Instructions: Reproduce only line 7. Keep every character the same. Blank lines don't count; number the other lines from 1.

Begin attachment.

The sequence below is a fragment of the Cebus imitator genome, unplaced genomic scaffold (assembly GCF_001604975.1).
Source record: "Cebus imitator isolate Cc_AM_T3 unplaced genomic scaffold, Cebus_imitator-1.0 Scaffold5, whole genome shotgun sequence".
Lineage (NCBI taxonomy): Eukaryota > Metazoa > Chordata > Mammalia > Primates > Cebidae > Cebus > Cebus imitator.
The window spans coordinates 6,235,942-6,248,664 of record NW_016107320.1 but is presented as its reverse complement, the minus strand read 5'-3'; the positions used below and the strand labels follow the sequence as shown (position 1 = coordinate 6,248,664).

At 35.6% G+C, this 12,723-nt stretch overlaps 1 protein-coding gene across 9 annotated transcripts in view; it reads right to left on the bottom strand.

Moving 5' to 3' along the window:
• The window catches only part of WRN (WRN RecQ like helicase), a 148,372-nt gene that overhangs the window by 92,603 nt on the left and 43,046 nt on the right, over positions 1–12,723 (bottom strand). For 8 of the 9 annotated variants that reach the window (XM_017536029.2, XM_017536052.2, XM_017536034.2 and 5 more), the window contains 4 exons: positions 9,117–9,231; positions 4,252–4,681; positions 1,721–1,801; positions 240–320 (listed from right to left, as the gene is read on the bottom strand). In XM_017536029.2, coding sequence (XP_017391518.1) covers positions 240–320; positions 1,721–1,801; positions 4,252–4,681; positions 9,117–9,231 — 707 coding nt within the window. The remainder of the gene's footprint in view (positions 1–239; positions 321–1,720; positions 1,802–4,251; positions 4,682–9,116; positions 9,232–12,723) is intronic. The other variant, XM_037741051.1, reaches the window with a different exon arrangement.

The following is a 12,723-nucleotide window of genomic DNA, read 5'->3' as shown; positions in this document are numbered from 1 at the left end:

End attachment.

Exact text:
• The window catches only part of WRN (WRN RecQ like helicase), a 148,372-nt gene that overhangs the window by 92,603 nt on the left and 43,046 nt on the right, over positions 1–12,723 (bottom strand). For 8 of the 9 annotated variants that reach the window (XM_017536029.2, XM_017536052.2, XM_017536034.2 and 5 more), the window contains 4 exons: positions 9,117–9,231; positions 4,252–4,681; positions 1,721–1,801; positions 240–320 (listed from right to left, as the gene is read on the bottom strand). In XM_017536029.2, coding sequence (XP_017391518.1) covers positions 240–320; positions 1,721–1,801; positions 4,252–4,681; positions 9,117–9,231 — 707 coding nt within the window. The remainder of the gene's footprint in view (positions 1–239; positions 321–1,720; positions 1,802–4,251; positions 4,682–9,116; positions 9,232–12,723) is intronic. The other variant, XM_037741051.1, reaches the window with a different exon arrangement.